Forty-five graduates who spent a year of intensive training received their teaching credentials on Saturday at a special ceremony.
The men and women who aspire to be elementary, secondary and special education teachers graduated from the Accelerated Collaborative Teacher Program created by California State University at Northridge and the Los Angeles Unified School District.
The program is funded by a five-year grant that enables prospective teachers to receive the required accreditation faster. When finished with the course work, the graduates can write lesson plans and are informed about school district standards, said Phyllis Gudoski, the program's coordinator.
Many educators and state Sen. Richard Alarcon (D-Sylmar) praised the future teachers for the sacrifices they made.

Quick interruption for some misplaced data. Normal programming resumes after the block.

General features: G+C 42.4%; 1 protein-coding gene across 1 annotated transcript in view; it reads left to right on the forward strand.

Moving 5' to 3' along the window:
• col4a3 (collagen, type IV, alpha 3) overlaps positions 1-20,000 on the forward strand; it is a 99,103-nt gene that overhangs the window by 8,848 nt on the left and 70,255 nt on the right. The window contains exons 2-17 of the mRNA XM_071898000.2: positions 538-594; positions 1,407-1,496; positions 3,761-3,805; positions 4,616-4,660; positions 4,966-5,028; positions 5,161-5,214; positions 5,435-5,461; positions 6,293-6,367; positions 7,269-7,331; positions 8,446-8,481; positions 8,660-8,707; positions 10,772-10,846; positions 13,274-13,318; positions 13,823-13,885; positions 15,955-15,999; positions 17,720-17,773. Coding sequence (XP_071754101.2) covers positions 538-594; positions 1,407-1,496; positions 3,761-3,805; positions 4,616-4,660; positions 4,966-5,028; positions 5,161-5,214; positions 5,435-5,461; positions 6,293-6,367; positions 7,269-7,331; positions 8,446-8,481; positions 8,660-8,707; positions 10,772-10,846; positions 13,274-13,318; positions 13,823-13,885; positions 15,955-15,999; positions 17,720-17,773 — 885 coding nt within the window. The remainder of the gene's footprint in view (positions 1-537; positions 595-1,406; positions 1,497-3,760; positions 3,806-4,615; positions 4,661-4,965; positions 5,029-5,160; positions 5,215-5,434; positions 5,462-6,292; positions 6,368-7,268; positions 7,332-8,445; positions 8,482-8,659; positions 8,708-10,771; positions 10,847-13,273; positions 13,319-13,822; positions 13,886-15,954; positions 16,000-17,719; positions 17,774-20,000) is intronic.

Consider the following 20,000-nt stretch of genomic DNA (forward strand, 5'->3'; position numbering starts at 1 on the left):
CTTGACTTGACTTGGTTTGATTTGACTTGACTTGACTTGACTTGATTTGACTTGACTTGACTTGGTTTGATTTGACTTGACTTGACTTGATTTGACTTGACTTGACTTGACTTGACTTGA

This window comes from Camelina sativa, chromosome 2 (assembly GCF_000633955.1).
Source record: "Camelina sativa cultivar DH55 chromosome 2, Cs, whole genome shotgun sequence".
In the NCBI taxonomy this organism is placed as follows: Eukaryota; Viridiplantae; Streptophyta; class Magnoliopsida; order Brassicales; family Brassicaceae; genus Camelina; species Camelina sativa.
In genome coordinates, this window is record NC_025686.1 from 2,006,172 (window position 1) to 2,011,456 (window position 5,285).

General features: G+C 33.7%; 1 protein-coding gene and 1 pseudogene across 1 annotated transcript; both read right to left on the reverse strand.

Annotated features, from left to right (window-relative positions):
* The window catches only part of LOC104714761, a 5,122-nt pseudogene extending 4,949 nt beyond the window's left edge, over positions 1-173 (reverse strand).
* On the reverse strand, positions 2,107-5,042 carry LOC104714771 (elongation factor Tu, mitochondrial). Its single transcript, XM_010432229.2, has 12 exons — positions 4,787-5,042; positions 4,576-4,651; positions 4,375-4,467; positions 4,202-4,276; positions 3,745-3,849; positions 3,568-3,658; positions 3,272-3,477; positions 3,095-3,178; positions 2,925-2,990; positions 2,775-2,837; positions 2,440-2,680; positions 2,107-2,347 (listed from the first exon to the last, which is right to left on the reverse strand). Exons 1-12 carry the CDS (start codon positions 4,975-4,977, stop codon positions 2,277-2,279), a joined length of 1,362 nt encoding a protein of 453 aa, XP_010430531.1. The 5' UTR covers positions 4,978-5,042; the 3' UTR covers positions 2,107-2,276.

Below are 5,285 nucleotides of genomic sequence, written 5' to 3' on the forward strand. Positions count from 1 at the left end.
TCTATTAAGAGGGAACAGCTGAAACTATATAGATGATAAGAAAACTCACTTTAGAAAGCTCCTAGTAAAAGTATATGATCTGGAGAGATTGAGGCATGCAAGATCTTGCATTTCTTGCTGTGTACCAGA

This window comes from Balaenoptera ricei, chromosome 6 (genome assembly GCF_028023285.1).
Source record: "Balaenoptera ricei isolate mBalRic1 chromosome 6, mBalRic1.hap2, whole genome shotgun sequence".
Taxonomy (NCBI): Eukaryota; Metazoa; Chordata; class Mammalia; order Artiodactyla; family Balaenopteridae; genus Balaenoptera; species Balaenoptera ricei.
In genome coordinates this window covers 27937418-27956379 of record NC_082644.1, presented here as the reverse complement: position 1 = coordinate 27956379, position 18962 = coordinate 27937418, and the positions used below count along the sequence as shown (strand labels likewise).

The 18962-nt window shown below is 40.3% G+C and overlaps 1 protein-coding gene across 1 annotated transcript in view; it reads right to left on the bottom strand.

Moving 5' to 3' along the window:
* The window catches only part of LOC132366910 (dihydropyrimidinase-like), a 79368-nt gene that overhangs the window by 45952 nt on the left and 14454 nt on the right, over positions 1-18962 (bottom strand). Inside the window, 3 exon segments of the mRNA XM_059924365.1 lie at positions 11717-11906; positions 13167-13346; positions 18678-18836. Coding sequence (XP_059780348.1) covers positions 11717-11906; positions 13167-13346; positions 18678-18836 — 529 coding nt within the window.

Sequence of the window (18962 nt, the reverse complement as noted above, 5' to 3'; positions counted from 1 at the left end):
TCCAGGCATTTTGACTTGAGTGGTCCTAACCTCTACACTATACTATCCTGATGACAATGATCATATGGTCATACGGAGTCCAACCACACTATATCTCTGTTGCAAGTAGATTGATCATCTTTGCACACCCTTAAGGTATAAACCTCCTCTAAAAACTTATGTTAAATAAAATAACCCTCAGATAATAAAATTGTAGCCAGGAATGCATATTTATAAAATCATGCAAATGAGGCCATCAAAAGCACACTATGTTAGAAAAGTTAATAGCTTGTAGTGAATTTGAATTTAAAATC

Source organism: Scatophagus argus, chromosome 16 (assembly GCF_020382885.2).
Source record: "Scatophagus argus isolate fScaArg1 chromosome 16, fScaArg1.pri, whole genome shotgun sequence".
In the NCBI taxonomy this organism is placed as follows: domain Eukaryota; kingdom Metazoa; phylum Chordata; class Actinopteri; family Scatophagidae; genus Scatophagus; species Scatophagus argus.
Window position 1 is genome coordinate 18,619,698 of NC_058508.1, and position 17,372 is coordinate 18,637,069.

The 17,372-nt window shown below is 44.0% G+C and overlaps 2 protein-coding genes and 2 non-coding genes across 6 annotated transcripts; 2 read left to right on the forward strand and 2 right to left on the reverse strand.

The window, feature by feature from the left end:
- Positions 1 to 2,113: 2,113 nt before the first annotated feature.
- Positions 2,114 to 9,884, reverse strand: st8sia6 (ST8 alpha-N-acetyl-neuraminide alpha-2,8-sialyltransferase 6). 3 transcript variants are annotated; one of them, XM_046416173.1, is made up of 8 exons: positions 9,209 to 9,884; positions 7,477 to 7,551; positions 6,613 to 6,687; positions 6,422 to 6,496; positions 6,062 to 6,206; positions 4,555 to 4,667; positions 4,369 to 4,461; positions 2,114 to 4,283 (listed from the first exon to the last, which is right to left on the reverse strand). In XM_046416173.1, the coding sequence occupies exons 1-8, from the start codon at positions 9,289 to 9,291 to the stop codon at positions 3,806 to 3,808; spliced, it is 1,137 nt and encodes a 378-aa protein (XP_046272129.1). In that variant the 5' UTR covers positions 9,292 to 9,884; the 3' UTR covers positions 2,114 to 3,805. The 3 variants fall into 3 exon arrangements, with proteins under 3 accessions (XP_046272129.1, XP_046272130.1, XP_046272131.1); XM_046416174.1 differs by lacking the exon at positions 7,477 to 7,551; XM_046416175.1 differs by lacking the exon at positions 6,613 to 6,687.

"You chose at your own risk and cost to be a teacher," said Alarcon, who spoke at his alma mater, John H. Francis High School in Sun Valley, where the ceremony was held. "You are pushing ahead with your career. Each one of you holds our future in your hands."
Last year, 60 people graduated from the program. Of those, 44 teachers were hired by the Los Angeles Unified School District, Gudoski said.
"We are honored that we are the next generation of teachers," said Perla Carbajal, who graduated from the program's elementary school division. "It's not surprising we wanted to enter a profession and emulate the way our teachers have inspired us."
Teaching has been a lifelong dream for many of the graduates. They credit the program and the people who support it as the reason they will be in the classroom come this fall.
"It's confirming a commitment that this is what I want to do," said Naomi Burton. "I'm going to spend my life learning how to teach children. We will change the future one kid at a time."